Thirty years is a long time to be married! Remember the Paul Simon song, "Still Crazy after All these Years?" I don't know if that's the official title, but that's how I feel. In all of those years, near strangers have told me how incredibly nice they think my husband is. It happened at a party I went to recently with some people my husband serves with in his church position. "My wife thinks you walk on water," the man said to Mick. Then he went on to say how nice she thinks he is. I'm baffled by this kind of thing--not because it isn't true. It is true! But why is it so obvious to so many people. I asked Mick what he had done for the man's wife, and he said, "nothing that I can think of." Looking back it was one of the first things I noticed about him. In fact, his niceness irritated me--that is until I fell head-over-heals in love. And during all that thirty years of marriage--kindness is something that never wears out it's effectiveness. I don't know how he is the way he is. It's beyond my grasp.
When our children were teens, I remember asking them if people thought I was nice. "Everyone likes you," son said. "Yes, but do they think I'm nice?" "All my friends think you're cool, Mom," daughter said.
"Yes, but do they think I'm nice?" My kids would act like they were thinking about this and then they would start with the same answers. "Everyone likes you--Everyone thinks you're cool." But never could my kids say I was exactly nice. By the world's view--I am nice. But you see, our children have an example of nice that I could never measure up to--nor would I want to. I am the recipient of that kind of nice, but less often the giver. It's the kind of nice that George Bailey seemed to posses. The kind of nice that sacrifices desires, wants, and often needs if someone else could use it or even wants it more than you. It's the kind of nice that allows others to step in line first at a church banquet. In the small town of Grouse Creek, if there was food being served I was often the first in line and Mick was the last. I would be done eating before he even got through. It's the kind of nice that always stays afterwards to clean up. It's the kind of nice that will always notice a child's needs, or an older persons, or just about anyone's. It's the kind of nice that hesitates to speak, making sure his words will not offend. It's the kind of nice that quietly looks after the children in a crowd. Children always are drawn to my husband--they just seem to have a sense about his nature. Cheiko Okazaki said, "...We can never afford to be cruel or indifferent or ungenerous, because we are all connected, even if it is in a pattern that only God sees." In thirty years, I can say I have never seen my husband to be ungenerous, cruel, or indifferent.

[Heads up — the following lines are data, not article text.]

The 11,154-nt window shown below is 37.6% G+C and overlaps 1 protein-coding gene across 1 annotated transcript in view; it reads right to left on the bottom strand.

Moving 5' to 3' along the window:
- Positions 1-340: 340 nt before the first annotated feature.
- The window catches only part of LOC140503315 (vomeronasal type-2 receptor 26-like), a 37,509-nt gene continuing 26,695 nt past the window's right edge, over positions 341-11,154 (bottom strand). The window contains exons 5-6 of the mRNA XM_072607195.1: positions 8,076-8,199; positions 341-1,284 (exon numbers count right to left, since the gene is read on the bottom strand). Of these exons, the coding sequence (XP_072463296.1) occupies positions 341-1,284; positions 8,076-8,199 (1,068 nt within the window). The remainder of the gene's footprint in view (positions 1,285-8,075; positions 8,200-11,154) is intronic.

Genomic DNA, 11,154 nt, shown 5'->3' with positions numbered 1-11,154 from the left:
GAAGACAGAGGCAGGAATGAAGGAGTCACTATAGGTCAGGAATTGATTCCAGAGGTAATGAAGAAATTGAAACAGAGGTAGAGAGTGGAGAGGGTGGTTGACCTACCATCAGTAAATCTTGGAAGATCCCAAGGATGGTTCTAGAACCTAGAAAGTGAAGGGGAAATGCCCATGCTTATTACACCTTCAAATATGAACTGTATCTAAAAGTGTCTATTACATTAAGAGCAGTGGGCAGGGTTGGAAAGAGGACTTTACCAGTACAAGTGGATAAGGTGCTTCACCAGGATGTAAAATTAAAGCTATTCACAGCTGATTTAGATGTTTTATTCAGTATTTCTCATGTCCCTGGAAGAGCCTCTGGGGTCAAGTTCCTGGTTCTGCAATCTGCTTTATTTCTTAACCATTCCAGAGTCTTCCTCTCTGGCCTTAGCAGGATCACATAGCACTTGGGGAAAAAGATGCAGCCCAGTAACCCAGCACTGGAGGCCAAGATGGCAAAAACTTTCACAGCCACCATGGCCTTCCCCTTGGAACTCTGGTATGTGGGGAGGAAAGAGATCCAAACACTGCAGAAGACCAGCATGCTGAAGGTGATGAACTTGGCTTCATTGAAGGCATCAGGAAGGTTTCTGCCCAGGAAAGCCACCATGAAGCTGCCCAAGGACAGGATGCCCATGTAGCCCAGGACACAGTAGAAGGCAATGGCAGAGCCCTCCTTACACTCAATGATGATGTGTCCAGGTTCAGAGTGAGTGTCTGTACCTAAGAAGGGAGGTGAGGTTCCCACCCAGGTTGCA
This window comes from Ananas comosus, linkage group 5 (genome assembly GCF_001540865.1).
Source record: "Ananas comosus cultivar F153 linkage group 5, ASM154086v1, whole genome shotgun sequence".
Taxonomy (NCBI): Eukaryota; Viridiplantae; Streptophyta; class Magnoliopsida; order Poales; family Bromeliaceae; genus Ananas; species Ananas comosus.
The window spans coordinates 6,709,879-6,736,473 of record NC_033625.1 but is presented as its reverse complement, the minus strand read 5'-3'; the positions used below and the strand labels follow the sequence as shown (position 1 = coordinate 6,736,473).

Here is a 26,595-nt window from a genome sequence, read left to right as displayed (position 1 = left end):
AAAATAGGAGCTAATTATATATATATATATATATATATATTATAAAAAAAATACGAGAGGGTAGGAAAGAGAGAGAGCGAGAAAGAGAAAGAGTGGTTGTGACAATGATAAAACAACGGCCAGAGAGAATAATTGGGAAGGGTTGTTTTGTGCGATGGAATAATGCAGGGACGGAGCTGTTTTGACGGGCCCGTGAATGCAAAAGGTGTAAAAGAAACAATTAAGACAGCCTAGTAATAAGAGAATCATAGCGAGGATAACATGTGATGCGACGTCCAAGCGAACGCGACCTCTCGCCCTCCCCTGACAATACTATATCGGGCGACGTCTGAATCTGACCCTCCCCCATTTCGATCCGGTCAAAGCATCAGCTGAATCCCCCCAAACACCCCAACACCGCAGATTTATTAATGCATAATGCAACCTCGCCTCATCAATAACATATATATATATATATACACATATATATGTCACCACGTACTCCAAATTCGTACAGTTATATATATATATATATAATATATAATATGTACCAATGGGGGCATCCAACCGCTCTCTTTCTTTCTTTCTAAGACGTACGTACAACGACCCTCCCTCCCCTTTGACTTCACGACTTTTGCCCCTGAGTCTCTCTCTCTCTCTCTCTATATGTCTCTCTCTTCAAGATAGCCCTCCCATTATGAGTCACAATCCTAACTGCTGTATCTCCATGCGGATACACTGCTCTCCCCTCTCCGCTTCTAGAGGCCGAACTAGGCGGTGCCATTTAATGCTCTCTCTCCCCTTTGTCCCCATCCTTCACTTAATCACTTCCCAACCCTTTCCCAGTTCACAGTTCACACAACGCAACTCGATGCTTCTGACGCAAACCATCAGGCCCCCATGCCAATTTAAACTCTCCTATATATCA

He is so much more though than just nice. There are a lot of things most people can not know about my husband. Because he is unassuming and always kind, they can be led to believe he doesn't have opinions. And often in a room full of people discussing religion, politics, and even the weather, they may assume he is in agreement--not because he agrees, but because he listens and asks questions--seldom asserting his own ideas. Mick is very smart. He could talk endlessly about historical events, especially in the settling of the West and Native Americans. He is passionate about his home town of Grouse Creek. Even though he seldom shows anger, if you want to see steam blow out of his ears--ask him what he thinks about No Child Left Behind. He has strong opinions about politics and religion that no one else except for a few close family members know. He loves horses, nature, birds, wildlife, Yellowstone, hiking, and most of all his family, especially me. There has never been any doubt of that. My husband doesn't read my blog--should I tell him to read this one? Thanks Mick for thirty years of way more than nice.